Like us on Facebook
Follow us on Instagram
 

Prisoners who escaped Alcatraz in 1962 could have survived

Goran Blazeski

A special place in American history is reserved for the Alcatraz Island. Located only a little over a mile from San Francisco, the island is home to the toughest and most feared federal penitentiary in America. It housed the worst of the worst inmates from 1934 to 1963, including Al “Scarface” Capone, George R. “Machine Gun” Kelly, Robert Franklin Stroud, “The Birdman of Alcatraz,” Arthur “Doe” Barker, Alvin “Creepy” Karpavicz, Sam Richard Shockley and many others.

In the 29 years that Alcatraz operated as a federal prison, 36 prisoners attempted to break out. Every one of these 36 prisoners who tried to escape, was recaptured, shot, or presumed drowned in the waters of San Francisco Bay, according to Alcatraz officials.

Alcatraz in the front, Angel Island in the back. Photo Credit

Alcatraz in the front, Angel Island in the back. Photo Credit

However, on June 11, 1962, convicted bank robbers Frank Morris, John Anglin and his brother Clarence Anglin, made one of the most famous prison escapes in history. The mastermind of the most daring and intricate escapes ever attempted was Frank Morris. The story was recreated in the 1979 Hollywood film “Escape from Alcatraz,” starring Clint Eastwood.

The FBI concluded that John Anglin, Clarence Anglin, and Frank Morris died, insisting that the men drowned after they escaped from Alcatraz attempting to cross San Francisco Bay. However, they have never been found, and there are speculations that they may have survived.

Clarence Anglin, John Anglin, and Frank Morris.

Clarence Anglin, John Anglin, and Frank Morris.

They spent two years planning the “great escape.” For months they had been digging holes in the walls of their cells using spoons and butter knives. On the night of 11 June 1962, they fooled the prison guards by planting dummy heads they’d made out of papier-mâché and human hair from the prison barber shop, and entered San Francisco Bay on an inflatable raft made from raincoats – some donated and some stolen. Since that day John Anglin, Clarence Anglin, and Frank Morris were never seen or heard from again.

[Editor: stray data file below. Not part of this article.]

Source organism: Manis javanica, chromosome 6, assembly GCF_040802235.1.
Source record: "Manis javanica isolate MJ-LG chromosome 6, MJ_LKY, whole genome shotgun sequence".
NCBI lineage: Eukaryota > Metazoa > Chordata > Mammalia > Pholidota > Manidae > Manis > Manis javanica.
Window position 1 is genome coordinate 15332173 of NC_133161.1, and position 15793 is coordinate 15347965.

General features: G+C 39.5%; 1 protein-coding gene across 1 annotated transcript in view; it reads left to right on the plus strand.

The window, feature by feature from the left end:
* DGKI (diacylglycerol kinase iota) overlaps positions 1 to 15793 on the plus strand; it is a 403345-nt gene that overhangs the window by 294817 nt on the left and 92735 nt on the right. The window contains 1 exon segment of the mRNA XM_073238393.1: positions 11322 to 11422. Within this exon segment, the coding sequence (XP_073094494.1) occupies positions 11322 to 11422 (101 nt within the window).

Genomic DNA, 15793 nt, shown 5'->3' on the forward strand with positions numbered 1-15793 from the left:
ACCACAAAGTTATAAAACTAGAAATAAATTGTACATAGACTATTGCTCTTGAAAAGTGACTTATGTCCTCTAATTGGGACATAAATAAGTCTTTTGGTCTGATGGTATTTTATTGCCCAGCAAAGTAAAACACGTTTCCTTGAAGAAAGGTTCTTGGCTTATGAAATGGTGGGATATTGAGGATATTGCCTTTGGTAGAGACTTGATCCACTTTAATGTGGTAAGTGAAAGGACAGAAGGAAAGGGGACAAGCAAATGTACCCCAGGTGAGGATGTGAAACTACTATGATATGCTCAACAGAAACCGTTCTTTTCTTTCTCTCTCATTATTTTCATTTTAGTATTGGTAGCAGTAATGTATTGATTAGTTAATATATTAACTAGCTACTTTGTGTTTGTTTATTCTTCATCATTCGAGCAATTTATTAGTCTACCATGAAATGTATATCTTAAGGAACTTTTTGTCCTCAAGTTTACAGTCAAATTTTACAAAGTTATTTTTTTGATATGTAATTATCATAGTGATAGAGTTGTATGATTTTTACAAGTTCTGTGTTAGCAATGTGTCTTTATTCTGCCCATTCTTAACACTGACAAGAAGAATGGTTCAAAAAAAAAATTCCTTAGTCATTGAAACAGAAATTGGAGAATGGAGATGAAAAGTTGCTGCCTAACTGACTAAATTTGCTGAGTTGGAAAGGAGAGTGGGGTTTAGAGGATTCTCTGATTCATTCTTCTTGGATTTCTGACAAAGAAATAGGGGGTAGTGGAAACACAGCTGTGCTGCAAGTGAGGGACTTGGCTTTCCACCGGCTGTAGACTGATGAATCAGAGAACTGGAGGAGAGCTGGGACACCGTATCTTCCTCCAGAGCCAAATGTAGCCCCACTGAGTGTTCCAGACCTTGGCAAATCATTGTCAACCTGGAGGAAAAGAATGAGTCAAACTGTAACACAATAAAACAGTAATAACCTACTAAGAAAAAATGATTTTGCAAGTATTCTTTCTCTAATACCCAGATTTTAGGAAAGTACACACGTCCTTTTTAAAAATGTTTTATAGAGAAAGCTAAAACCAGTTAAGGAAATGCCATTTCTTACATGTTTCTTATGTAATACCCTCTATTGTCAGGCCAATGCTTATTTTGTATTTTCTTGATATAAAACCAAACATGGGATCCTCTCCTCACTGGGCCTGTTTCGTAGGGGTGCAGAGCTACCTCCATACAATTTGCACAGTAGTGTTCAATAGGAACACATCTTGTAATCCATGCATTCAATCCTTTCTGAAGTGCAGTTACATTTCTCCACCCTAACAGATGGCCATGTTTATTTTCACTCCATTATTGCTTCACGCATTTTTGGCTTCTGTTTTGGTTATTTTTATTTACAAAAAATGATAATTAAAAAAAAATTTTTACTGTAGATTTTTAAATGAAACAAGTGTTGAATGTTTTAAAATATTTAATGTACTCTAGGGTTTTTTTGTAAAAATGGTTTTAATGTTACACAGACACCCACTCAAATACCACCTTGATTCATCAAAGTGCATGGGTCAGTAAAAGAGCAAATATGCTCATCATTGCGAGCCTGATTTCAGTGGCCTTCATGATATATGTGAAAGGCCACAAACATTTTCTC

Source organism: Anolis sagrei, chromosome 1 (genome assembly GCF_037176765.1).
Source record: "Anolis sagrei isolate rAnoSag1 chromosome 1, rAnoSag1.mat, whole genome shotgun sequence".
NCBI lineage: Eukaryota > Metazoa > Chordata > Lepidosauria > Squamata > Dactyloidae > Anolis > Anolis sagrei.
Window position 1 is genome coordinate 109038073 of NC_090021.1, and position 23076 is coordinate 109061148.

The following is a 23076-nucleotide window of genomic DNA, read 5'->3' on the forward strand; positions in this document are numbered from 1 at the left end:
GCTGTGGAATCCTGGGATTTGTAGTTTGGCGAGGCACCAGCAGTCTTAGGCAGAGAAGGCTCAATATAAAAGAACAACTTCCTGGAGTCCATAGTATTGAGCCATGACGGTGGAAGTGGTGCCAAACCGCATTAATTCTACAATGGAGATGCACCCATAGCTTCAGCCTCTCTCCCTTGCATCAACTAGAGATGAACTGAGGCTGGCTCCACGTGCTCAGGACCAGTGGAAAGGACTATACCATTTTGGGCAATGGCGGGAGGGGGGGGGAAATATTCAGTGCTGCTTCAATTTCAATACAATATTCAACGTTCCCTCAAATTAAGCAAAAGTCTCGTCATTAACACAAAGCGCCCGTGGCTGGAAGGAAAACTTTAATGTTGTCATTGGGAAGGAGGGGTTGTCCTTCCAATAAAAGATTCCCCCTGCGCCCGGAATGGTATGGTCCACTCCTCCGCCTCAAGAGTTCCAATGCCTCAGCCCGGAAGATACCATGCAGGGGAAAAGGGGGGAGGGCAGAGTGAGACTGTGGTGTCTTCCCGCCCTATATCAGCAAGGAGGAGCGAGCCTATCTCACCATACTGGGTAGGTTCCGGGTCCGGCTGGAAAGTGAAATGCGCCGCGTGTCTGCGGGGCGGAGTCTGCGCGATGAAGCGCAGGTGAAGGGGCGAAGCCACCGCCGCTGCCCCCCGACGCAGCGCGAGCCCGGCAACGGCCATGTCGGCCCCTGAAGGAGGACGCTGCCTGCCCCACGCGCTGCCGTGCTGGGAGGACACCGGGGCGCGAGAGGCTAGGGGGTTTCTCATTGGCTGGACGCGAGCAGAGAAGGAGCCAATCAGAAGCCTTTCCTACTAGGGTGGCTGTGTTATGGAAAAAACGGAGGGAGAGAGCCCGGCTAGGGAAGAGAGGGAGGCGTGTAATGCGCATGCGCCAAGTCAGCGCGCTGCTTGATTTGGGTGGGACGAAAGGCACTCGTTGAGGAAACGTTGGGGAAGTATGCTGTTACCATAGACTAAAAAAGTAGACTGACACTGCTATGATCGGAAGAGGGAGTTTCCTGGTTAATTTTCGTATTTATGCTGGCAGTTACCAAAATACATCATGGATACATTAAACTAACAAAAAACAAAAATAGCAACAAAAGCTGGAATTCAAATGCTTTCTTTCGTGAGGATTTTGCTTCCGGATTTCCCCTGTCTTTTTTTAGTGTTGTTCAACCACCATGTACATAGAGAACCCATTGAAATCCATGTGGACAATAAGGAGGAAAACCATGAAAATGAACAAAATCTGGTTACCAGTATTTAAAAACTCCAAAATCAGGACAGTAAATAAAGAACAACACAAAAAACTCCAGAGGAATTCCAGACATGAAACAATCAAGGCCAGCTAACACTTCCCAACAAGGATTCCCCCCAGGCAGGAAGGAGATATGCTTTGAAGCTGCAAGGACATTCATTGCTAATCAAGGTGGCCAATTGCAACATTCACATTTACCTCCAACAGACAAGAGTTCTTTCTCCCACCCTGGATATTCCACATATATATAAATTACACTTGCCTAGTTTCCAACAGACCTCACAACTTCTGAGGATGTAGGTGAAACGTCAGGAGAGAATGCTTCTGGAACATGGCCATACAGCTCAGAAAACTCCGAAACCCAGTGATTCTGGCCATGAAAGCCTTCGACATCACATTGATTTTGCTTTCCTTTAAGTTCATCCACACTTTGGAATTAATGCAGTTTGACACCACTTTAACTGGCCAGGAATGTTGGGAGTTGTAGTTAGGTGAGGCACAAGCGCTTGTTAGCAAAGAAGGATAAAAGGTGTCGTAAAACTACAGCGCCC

The investigation closed in 1979, but many questions remained unanswered for years. There was no clear evidence that the Anglin brothers and Frank had drowned, and documents had been found in the archives that had previously been kept secret, showing that the investigators found a raft on Angel Island the day after they escaped.

Escapee’s prison cell, with widened vent opening beneath the sink.

Escapee’s prison cell, with widened vent opening beneath the sink.

Scientists at Delft University and the research institute Deltares in the Netherlands attempted to shed light on what happened. They created a computer model simulating the movement of water around Alcatraz Island and San Francisco Bay and concluded that if they set off right at midnight, they could have made landfall.

The tides would have been against them if they had left before midnight or after 1 am, making it difficult for them to survive. “If they hit it exactly at midnight, the beautiful thing is, that we see that, they would have been sucked out towards the Golden Gate Bridge,” Dr. Hut told the BBC News.

Dummy head found in Morris’ cell.

Dummy head found in Morris’ cell.

Relatives of the Anglin brothers claim that they managed to survive. In a History Channel documentary Alcatraz: Search for the TruthAnglins’ nephews David and Ken Widner provide evidence that their relatives survived their ordeal and went into hiding.

The evidence includes Christmas cards, signed with Clarence and John Anglin’s names that their mother received during the three years following their escape. The analysis of the handwritings matched, but the date of the cards could never be proven.

Unguarded utility corridor behind the escapees’ cells. Photo Credit

Unguarded utility corridor behind the escapees’ cells. Photo Credit

In the History Channel documentary, Alcatraz: Search for the Truth, David and Ken Widner take the cards and other evidence to investigator Art Roderick, who prior to retiring in 2008, had worked on the case for 20 years. Among the evidence, there is also a photograph that proves that John Anglin and his brother Clarence Anglin may have been alive in the 1970s. “This is absolutely the best actionable lead we’ve had,” investigator Roderick told the New York Post

An FBI ‘Wanted’ poster of John Anglin.

An FBI ‘Wanted’ poster of John Anglin.

Back in 1963, the officials found skeleton remains which they believed belonged probably to either John Anglin, Clarence Anglin, or Frank Morris. There was only one way to prove if the remains belonged to one of the Anglin brothers – to dig up the remains of their other brother, Alfred, for DNA testing; this turned out to be a false lead, the skeleton remains were not theirs. The remains, therefore, might have belonged to Frank Morris, but he had no surviving relatives to test.

Read another story from us: Jack Sheppard – the most notorious thief in England during the 18th century who managed to escape four times from prison

David Widner, who is working on a book about the Anglin brother, suggests that they fled to South America and that they may still be alive today.